PayPal Enables Self-Serve Credential Rotation to Bolster App Security

To help developers increase the security of their apps, PayPal has updated its Developer Portal to include a self-service credential provisioning feature.

Applications authenticate with PayPal using client-secret pairs, which Function similarly to username-password combinations. Using PayPal's new feature, developers can generate new client-secret pairs whenever they need to. They can also disable and delete existing client-secret pairs.

To rotate credentials in production apps, PayPal allows developers to have two client-secrets that are either enabled or disabled. New client-secrets can be added to an application and tested before the old one is disabled. 

Previously, PayPal's developer portal did not offer developers to generate new credentials for their apps in a self-serve fashion. Once a new application was added, developers were provided a single client-secret pair that could not be changed.

Self-Serve Credential Management a Must

That was a significant shortcoming because appropriate management of credentials is crucial to application security, both for developers and API providers. After all, these credentials are literally the keys to the kingdom and in the wrong hands can wreak havoc on API consumers and providers, and the end users they both serve.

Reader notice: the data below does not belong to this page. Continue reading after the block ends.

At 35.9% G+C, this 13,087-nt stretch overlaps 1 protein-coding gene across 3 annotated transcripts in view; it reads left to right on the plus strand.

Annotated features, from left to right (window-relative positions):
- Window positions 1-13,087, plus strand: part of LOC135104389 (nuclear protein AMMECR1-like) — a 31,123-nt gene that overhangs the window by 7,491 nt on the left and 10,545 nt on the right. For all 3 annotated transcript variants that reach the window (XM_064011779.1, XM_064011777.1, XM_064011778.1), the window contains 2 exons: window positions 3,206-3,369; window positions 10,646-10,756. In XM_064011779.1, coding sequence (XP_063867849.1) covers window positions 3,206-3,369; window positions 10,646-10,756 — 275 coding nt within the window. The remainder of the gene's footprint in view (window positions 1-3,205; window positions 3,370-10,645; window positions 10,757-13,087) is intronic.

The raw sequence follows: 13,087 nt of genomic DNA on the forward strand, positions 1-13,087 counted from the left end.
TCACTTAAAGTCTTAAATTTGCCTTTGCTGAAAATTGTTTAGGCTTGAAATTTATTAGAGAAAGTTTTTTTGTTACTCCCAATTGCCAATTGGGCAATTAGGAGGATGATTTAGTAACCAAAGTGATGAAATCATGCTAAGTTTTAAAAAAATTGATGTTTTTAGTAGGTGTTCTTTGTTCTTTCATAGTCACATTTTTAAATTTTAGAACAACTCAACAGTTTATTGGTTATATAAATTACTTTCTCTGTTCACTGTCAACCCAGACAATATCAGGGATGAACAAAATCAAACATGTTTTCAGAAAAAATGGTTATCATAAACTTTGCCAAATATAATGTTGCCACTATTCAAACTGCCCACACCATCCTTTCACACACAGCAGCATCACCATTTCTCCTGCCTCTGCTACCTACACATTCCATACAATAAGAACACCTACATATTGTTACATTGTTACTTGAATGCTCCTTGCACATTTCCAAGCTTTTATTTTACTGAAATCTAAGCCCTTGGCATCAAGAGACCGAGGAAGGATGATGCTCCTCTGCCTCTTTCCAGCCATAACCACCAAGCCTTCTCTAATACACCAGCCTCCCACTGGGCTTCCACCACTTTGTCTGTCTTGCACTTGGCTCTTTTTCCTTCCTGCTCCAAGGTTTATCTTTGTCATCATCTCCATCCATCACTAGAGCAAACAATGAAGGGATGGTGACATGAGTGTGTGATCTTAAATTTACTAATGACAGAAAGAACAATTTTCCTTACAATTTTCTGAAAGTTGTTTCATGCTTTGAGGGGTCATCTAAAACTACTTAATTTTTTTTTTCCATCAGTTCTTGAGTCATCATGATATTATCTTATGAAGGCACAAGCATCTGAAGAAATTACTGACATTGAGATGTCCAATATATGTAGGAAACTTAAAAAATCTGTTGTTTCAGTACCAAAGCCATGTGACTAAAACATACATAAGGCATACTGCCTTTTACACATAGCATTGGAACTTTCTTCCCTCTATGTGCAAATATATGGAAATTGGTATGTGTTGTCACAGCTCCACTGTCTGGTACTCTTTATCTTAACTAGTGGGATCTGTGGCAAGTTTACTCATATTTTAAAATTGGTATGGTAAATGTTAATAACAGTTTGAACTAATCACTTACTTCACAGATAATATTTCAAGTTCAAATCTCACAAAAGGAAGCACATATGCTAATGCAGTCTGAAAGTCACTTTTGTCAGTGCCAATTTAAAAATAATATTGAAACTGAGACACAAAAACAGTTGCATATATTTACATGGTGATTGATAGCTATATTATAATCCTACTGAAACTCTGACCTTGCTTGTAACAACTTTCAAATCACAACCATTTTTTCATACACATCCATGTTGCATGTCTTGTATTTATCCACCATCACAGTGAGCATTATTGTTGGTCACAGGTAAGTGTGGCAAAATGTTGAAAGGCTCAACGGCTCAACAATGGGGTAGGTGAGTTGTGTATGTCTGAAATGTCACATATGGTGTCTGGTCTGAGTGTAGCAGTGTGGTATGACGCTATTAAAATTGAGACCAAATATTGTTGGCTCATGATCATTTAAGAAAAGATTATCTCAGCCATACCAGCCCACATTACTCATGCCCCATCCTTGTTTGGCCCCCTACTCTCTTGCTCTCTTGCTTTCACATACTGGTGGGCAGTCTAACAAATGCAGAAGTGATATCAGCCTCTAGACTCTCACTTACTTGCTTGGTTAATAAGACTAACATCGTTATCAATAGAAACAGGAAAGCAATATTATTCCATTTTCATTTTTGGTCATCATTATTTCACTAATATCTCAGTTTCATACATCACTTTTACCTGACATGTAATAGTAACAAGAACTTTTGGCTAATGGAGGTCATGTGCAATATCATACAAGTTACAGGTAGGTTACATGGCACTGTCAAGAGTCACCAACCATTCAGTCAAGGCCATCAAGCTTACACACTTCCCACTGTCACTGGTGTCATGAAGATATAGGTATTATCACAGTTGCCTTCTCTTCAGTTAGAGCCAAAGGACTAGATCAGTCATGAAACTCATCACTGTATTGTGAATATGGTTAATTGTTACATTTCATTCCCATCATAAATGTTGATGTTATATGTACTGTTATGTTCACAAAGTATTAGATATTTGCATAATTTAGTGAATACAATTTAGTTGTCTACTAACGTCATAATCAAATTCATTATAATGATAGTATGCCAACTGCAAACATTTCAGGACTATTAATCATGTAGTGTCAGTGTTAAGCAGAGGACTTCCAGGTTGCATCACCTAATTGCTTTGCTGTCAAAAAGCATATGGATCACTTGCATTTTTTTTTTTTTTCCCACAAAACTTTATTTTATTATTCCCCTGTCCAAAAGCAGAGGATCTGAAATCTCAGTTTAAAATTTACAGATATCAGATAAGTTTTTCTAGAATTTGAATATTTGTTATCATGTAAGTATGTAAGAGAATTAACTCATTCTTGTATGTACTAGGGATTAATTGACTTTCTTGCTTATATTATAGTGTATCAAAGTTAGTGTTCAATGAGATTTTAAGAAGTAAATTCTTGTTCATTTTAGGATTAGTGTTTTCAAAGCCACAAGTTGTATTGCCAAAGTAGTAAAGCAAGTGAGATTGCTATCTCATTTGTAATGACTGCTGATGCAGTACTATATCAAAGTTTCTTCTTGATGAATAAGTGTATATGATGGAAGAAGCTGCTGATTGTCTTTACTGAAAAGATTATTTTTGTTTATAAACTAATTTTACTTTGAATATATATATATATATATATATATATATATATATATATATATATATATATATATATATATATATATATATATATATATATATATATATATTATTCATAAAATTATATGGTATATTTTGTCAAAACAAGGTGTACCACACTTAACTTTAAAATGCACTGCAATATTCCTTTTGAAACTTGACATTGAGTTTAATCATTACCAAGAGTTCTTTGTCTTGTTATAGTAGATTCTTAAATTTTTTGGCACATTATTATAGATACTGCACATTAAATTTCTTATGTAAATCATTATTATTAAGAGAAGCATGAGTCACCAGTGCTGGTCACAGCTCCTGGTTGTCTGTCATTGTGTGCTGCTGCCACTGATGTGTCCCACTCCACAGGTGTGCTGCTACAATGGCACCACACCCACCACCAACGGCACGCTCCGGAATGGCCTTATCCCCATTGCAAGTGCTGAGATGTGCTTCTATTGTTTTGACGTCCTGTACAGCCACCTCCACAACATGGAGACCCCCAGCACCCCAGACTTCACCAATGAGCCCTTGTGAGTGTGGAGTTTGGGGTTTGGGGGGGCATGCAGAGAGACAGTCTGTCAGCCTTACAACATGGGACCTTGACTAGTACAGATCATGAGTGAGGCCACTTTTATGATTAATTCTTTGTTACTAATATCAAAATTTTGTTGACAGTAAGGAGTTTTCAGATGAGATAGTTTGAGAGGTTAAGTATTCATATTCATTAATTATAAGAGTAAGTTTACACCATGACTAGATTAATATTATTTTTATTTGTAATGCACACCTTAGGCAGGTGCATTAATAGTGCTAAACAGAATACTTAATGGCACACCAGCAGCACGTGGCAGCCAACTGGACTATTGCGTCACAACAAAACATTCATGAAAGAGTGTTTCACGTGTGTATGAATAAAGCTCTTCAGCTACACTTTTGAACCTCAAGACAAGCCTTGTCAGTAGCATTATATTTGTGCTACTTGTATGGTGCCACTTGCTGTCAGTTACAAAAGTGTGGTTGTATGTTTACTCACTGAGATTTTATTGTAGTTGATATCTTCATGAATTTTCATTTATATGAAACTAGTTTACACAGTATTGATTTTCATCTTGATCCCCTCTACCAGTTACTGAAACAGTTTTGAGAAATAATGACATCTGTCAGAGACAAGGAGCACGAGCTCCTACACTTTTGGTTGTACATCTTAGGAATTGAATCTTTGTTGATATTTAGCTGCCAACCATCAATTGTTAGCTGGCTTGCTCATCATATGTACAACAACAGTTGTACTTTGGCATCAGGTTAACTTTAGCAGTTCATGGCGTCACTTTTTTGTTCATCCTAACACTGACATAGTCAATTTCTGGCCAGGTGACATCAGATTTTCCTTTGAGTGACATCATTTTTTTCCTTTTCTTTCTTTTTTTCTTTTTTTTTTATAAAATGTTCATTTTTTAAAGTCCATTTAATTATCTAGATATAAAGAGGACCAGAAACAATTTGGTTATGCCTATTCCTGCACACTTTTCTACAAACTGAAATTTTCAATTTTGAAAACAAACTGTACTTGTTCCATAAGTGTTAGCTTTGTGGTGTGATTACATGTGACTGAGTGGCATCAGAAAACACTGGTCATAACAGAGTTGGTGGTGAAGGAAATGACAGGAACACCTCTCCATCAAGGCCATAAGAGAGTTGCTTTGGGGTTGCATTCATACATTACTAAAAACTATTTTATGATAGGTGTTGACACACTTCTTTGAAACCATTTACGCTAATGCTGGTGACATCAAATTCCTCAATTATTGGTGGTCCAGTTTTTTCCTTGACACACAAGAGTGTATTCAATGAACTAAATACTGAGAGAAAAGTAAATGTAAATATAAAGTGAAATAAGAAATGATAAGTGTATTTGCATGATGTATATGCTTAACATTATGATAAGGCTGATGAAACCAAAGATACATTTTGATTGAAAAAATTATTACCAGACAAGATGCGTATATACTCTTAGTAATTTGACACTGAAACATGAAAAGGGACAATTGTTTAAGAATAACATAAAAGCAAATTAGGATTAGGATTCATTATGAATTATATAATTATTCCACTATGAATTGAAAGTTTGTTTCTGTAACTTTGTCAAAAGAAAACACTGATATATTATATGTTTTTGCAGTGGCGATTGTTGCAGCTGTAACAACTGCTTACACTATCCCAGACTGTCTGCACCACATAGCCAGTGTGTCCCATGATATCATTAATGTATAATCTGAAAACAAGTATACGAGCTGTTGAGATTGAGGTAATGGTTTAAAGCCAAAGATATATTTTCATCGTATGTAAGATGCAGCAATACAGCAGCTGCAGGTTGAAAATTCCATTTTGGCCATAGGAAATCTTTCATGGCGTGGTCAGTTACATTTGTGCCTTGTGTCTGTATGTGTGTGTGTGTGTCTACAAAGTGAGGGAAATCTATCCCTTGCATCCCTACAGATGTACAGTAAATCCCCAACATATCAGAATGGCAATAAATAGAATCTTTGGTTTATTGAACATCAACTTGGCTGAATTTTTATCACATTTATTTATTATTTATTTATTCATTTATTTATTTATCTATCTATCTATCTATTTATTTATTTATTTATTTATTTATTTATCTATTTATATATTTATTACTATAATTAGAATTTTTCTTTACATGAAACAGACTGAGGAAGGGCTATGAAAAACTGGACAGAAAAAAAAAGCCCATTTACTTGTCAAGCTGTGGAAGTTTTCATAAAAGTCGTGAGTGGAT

Unfortunately, credentials are one of the weakest links in the API security chain. They can be easily exposed through a variety of means, and developers frequently don't take enough care to adequately protect them. For instance, a developer who forgot to remove his Amazon AWS API keys from Source Code he pushed to his public GitHub account found himself dealing with a $2,000-plus bill when someone obtained the keys and used them. The keys were apparently identified using a bot, of which there are reportedly many that constantly scan GitHub and other services looking for credentials developers have inadvertently exposed publicly.

Self-serve credential management like that PayPal has rolled out don't eliminate the risk of such exposures, but they are a part of the solution. With the ability to disable credentials and create new ones, developers have the ability to take immediate action when they believe their credentials have been compromised, or to easily deal with situations in which a party that no longer needs access to an API may still have credentials, such as when a developer leaves a company.

Credential management capabilities also empower developers to adopt security-minded practices that recognize the importance of credentials. "Regularly updating the client-secret associated with your applications is a security best practice," Gagan Maheshwari, a PayPal Developer Platform architect, explained. "We recommend that [developers] utilize the self-service client-secret rotation feature on the developer portal on a regular schedule for maximum application security."

While such practices don't guarantee security, they are an important part of the security mix and all API providers should be giving their developers the ability to manage credentials in a manner similar to that of PayPal.

Be sure to read the next Payments article: Daily API RoundUp: Heroku Connect, microBees, Sisense, Episerver, SetPay